Going back to Japan, it's the one country which - at a time when most European countries have at least claimed they are reducing their reliance on Russian energy supplies - has stepped up its purchases of Russian natural gas over the past year. Japan is the only Group of Seven nation not to supply lethal weapons to Ukraine, and Prime Minister Fumio Kishida was the last G-7 leader to visit Ukraine after Russia’s invasion.

In the first two months of this year, Japan bought about 748,000 barrels of Russian oil for a total of ¥6.9 billion, according to official trade statistics. At the current exchange rate, that translates to $52 million, or just under $70 a barrel.

Of course, Japan will never admit that Russia has leverage over its energy needs, and there has been a diarrhea of hollow rhetoric in recent days seeking to dispell speculation the Japan's New PM Fumio Kishida is Putin's bitch:

Mr. Kishida has said the G-7 summit he is hosting this May in his hometown of Hiroshima will demonstrate solidarity with Ukraine. Tokyo has said it is committed to supporting Kyiv and can’t send weapons because of longstanding export restrictions the cabinet has imposed on itself.

“We absolutely will not allow Russia’s outrageous act, and we are imposing strict sanctions on Russia in order to stop Russia’s invasion as soon as possible,” said chief government spokesman Hirokazu Matsuno.

But empty rhetoric aside, the oil purchases which have been authorized by the U.S., represent a break in the unity of U.S.-led efforts to impose a global $60-a-barrel cap on purchases of Russian crude oil.

The cap works because oil-buying nations, even if they aren’t aligned with the U.S., generally need to use insurance and other services from companies based in the U.S. or one of its allies. The G-7, the European Union and Australia have agreed to rules forbidding those companies from furnishing services if a buyer of Russian oil is paying more than $60 a barrel.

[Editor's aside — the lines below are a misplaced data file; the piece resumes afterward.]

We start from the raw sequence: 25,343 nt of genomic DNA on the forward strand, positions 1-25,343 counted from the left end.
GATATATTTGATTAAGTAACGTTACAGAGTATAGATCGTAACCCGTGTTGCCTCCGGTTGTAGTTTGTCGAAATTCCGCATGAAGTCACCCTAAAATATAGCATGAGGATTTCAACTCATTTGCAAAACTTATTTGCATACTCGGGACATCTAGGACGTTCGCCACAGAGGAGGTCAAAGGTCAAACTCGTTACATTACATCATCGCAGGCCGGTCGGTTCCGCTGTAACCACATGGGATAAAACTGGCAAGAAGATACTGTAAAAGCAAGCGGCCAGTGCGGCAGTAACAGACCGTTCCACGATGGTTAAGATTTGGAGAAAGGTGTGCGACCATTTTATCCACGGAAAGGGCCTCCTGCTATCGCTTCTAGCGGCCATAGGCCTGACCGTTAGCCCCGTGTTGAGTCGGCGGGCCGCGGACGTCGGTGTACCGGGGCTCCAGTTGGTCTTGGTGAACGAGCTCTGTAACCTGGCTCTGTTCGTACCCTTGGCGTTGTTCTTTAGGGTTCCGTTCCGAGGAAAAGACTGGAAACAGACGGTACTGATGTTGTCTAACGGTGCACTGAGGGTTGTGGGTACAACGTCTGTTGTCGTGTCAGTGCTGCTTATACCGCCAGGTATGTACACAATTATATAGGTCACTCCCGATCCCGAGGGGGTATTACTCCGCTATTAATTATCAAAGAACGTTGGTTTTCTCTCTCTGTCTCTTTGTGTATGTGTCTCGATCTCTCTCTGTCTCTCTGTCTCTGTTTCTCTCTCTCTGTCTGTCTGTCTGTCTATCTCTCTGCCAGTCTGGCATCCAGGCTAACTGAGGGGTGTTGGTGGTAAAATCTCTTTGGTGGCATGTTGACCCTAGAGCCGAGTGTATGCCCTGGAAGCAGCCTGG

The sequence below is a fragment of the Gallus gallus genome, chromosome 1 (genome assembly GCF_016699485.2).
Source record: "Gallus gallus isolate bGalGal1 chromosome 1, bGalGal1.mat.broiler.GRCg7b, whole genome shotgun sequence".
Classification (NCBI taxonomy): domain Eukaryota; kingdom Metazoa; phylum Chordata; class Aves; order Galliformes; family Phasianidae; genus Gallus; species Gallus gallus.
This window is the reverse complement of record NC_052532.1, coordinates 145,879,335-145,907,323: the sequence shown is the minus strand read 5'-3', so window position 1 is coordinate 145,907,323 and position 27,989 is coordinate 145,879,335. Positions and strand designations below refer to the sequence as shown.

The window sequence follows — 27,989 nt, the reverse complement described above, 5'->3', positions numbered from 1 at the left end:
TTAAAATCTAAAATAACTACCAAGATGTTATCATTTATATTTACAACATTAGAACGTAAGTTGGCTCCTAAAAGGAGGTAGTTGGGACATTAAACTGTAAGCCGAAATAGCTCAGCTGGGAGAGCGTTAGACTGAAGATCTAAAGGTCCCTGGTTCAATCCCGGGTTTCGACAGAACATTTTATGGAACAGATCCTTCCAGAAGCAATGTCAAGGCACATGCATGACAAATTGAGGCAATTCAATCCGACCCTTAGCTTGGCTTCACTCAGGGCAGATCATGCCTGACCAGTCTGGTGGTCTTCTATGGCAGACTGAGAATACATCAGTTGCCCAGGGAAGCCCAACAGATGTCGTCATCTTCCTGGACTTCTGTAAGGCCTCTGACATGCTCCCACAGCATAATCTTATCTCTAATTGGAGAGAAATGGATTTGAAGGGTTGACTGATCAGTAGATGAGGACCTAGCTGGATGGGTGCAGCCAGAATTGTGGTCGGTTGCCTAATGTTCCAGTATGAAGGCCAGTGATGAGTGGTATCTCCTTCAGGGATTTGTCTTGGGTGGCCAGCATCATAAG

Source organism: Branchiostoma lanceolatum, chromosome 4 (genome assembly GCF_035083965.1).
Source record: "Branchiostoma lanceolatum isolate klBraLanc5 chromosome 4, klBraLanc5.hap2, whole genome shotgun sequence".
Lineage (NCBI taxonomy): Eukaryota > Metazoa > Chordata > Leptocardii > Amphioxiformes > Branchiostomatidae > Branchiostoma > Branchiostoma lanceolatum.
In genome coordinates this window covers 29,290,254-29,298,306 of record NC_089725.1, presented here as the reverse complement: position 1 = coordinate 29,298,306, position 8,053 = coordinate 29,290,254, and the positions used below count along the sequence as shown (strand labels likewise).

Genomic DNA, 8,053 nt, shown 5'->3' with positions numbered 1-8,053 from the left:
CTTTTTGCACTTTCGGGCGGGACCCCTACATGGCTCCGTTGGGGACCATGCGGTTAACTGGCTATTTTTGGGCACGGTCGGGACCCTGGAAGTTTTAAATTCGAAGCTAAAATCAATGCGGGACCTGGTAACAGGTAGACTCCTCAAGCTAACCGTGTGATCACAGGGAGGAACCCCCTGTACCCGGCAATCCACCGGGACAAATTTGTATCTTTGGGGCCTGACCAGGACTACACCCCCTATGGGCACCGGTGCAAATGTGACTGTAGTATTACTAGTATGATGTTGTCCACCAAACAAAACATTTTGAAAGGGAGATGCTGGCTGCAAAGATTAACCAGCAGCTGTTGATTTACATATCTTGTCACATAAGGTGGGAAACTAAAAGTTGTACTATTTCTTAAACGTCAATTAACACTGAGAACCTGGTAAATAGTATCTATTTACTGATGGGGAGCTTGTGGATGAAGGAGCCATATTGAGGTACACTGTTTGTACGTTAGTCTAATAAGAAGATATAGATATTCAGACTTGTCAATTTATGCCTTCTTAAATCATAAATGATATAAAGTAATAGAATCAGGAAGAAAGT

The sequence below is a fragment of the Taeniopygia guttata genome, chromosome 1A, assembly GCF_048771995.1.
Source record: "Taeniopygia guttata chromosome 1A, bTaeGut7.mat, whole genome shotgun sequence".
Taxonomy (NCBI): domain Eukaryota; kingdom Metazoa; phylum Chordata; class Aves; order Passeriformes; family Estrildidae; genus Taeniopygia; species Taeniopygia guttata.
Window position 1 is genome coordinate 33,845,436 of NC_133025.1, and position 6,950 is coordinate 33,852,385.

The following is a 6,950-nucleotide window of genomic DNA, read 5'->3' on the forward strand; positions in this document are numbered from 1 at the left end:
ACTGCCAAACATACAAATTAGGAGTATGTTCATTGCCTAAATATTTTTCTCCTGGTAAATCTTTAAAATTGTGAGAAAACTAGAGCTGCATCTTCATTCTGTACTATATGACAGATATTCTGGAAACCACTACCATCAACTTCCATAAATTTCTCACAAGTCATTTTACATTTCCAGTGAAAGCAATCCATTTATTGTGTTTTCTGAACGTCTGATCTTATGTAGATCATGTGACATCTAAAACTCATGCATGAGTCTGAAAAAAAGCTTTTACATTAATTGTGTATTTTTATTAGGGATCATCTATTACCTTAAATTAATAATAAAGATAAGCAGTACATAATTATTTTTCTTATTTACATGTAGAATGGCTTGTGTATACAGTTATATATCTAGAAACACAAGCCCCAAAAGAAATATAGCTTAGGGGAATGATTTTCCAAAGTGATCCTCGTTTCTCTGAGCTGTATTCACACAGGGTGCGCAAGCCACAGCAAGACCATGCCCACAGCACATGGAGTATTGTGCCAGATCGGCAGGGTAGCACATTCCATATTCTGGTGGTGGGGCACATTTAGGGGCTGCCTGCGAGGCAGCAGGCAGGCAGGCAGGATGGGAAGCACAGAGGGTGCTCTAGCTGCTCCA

The nations last year granted an exception to the cap through Sept. 30 for oil purchased by Japan from the Sakhalin-2 project in Russia’s Far East. An official of Japan’s Ministry of Economy, Trade and Industry said Tokyo wanted to ensure access to Sakhalin-2’s main product, natural gas, which is liquefied and shipped to Japan. “We have done this with an eye toward having a stable supply of energy for Japan,” the official said.

He said a small quantity of crude oil is extracted alongside the natural gas at Sakhalin-2 and needs to be sold to ensure liquefied natural gas, or LNG, production continues. “The price is decided by negotiations between the two parties,” he said. Russia accounts for nearly one-tenth of Japan’s natural-gas imports, most of it from Sakhalin-2, and the quantity bought by Japan last year was 4.6% greater than in the previous year.

That marks a contrast with Germany, which relied on Russia for 55% of its natural-gas imports before the war and survived a complete cutoff through a quick remodeling of its import infrastructure. Germany’s economy grew last year faster than Japan’s, bucking forecasts of a German recession triggered by the cutoff of Russian gas. Of course, instead of being as reliant on Russian gas, Germany is becoming far more reliant on US LNG shipments. How long until the undue reliance on US goodwill for a country that is one of China's largest trading partners comes back to bite it?

“It’s not as if Japan can’t manage without this. They can. They simply don’t want to,” said James Brown, a professor at Temple University’s Japan campus. Prof. Brown, who studies Russia-Japan relations, said Japan should move to withdraw from the Sakhalin projects eventually “if they’re really serious about supporting Ukraine.”

Guess they are not "really serious about supporting Ukraine."

But they are not alone: and once Urals rises above $60 for all nations that buy the cheap Russian grade, we are about to find out how many other nations are also not serious about supporting Ukraine, and will promptly exit the anti-Russian alliance if it means access to Russian oil at just over $60 or paying Riyadh $80, $90, or $100 (or more) for the exact same cargo.

Japan has almost no fossil fuel of its own and relies on imported natural gas and coal for much of its electricity. Officials have said it would be self-defeating to give up access to the Russian liquefied natural gas because Russia could turn around and sell the LNG to China.

In addition to the price cap, the U.S. and many of its allies have largely banned the import of Russian oil into their own countries.

While US officials had said for months that the cap has been generally successful in pushing down Russia’s oil revenue while stabilizing global oil markets, that is about to change thanks to the surprise OPEC+ (where Russia is a key member) production cut, one which will inevitably lift Urals price above $60, triggering sanctions for anyone who buys it.